MOREHEAD CITY — On any given day along North Carolina’s beaches you’ll find crashing waves, noisy seagulls, gentle breezes, and lots of people soaking in the sun and enjoying the surf.
Most of the folks walking along the beach or lying in the sand will eventually jump in the Atlantic Ocean for at least a few minutes. And it’s likely when they do hit the water, they won’t think at all about the number one hazard for beachgoers: rip currents.
A rip current is essentially a strong current that moves away from shore. The currents are found in the ocean everyday and on most days, rip currents are so weak a swimmer barely notices them. But on four or five days per year, rip currents reach such dangerous velocities there is a risk of drowning.
The National Weather Service reports seven rip current-related fatalities along the North Carolina coast in 2013. The U.S. Lifesaving Association says almost 80% of all rescues are related to rip currents.
That’s why researchers are diving into a new effort to better understand rip currents, and teach swimmers how to avoid them.
“The results of these studies have huge implications about what we should be telling people if they get caught in a rip and what should they do,” says Spencer Rogers, Coastal Construction and Erosion Specialist with North Carolina Sea Grant. “There’s no one perfect answer to the issue of rip currents because the ocean is constantly changing and the people who interact with the ocean on the beach are all different. Ultimately it comes back to education and prevention.”
The new study involves launching rip current drifters into the surf. The data-logging drifters are deployed at several points along the coast to document the velocity, circulation and ejection frequency of the currents. Each device has a GPS device inside that records its position every second. That will allow the drifters to show the direction the rip current is flowing, the current’s velocity, the distance from shore and how far along the coast the current stays strong before it weakens and changes.
The long-term hope is to create a computer model to better predict when and where rip currents will occur. Even then, the ultimate answer to saving lives is educating the swimmer.
Starting from the shore, recirculating rip currents flow out towards where the waves are breaking. The current essentially bounces off of the wave and goes back towards the shallow areas before heading back out to sea. Think of it as a merry-go-round of water circulation.
Exiting rip currents are also known as ejecting rip currents. These rip currents usually start when multiple waves break together. The force of the water pushes the current out from the shore and it breaks through the waves before heading parallel to the coastline.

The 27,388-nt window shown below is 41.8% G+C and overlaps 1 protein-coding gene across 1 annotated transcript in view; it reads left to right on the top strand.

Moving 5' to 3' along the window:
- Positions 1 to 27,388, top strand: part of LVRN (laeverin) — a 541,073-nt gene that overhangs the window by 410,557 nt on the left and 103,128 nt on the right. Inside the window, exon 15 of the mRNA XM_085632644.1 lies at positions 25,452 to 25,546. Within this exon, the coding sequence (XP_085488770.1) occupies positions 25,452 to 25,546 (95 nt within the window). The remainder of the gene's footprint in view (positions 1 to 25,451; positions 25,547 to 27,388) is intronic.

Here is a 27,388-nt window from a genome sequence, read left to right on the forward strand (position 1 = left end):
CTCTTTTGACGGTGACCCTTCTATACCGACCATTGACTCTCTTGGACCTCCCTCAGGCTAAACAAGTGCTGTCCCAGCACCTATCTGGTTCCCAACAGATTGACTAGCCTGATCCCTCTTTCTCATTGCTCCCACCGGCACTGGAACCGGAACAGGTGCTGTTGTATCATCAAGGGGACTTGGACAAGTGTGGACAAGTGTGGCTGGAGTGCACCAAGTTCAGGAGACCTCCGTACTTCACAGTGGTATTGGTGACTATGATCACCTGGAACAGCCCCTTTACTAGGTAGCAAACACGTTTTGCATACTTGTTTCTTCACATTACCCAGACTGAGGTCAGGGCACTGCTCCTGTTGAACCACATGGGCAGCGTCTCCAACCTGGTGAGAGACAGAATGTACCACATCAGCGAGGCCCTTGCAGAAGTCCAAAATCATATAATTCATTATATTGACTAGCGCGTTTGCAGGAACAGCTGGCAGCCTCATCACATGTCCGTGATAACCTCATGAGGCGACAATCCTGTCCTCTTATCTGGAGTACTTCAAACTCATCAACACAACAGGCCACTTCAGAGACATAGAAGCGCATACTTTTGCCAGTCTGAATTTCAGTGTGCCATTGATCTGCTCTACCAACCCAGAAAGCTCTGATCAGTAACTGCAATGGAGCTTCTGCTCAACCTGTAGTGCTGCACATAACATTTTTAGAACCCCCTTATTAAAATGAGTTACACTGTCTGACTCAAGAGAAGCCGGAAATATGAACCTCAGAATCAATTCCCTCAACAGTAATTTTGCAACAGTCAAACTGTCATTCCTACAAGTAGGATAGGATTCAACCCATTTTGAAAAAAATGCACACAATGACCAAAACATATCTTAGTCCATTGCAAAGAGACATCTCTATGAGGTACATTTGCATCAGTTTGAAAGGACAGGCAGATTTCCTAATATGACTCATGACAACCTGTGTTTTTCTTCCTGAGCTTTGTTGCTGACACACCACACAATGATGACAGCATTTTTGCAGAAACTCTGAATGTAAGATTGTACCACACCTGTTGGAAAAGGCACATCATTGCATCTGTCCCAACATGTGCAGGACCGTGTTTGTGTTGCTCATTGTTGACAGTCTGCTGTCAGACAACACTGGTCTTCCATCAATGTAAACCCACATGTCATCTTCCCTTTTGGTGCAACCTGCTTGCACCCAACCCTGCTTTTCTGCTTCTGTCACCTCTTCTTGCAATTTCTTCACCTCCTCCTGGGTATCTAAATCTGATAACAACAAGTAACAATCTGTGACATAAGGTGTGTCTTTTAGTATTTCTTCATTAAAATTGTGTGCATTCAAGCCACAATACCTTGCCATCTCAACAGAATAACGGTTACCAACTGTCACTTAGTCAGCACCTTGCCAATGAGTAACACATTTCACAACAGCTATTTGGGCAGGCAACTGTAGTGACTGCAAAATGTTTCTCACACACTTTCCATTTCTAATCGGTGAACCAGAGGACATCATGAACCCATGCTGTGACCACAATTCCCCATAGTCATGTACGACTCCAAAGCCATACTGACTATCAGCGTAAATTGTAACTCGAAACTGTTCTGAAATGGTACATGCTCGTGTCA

In some ways, North Carolina’s rip currents are similar to those found in Australia, which are easily predictable because they are found in channels, between sand bars. That’s one of the reasons Rob Brander is joining the research team. Brander is a coastal geomorphologist with the University of New South Wales. He’s known as 'Mr. Rip' in the Land Down Under and is an expert in rip currents.
‘While many of the rip currents here are what we call fixed rips, meaning they are found in the same location consistently, not all of them are because the coastline is so varied,” explains Brander. “That makes this research even more fascinating because we need to understand the differences in rip currents. It also makes the focus on education even more important because not all rip currents can be easily forecast.”
Researchers believe the rip currents along North Carolina’s coast are smaller and shorter in duration, and difficult to predict because the coast is so varied. The slope of the surf zone changes along with the sandbars and the height and direction of the waves. There are also plenty of man-made features that affect the surf.
Along with the research into predicting rip currents, the study is also surveying beachgoers to measure the effectiveness of rip current safety campaigns.
“The public can provide a wealth of information about rip currents because we’re asking people how often they go to the beach, if they know what rip currents are, and what were the weather conditions when you got caught in a rip current,” adds Brander. “We also want to know what it felt like when you got caught in the current, your physical and emotional response when it happened and how you got out of the current.”
Preliminary findings from the research show that almost 10% of the rip currents along North Carolina’s coast are exiting, or ejecting rip currents, which carry water straight out from shore. That’s a much higher percentage than first thought. The discovery means more emphasis needs to be placed on teaching beachgoers to relax and swim parallel to shore to escape a rip current. That’s because rip currents are not very wide.
County governments, visitor’s bureaus and the National Park Service plan to continue rip current education campaigns. The Park Service and several other organizations will also maintain funding for lifeguards at three positions along the Cape Hatteras National Seashore.
In addition, the National Weather Service office in Newport/Morehead City will continue testing a Beach Hazards Statement, which is an online service that alerts beachgoers to dangers in the surf zone, including rip currents and dangerous shore breaks.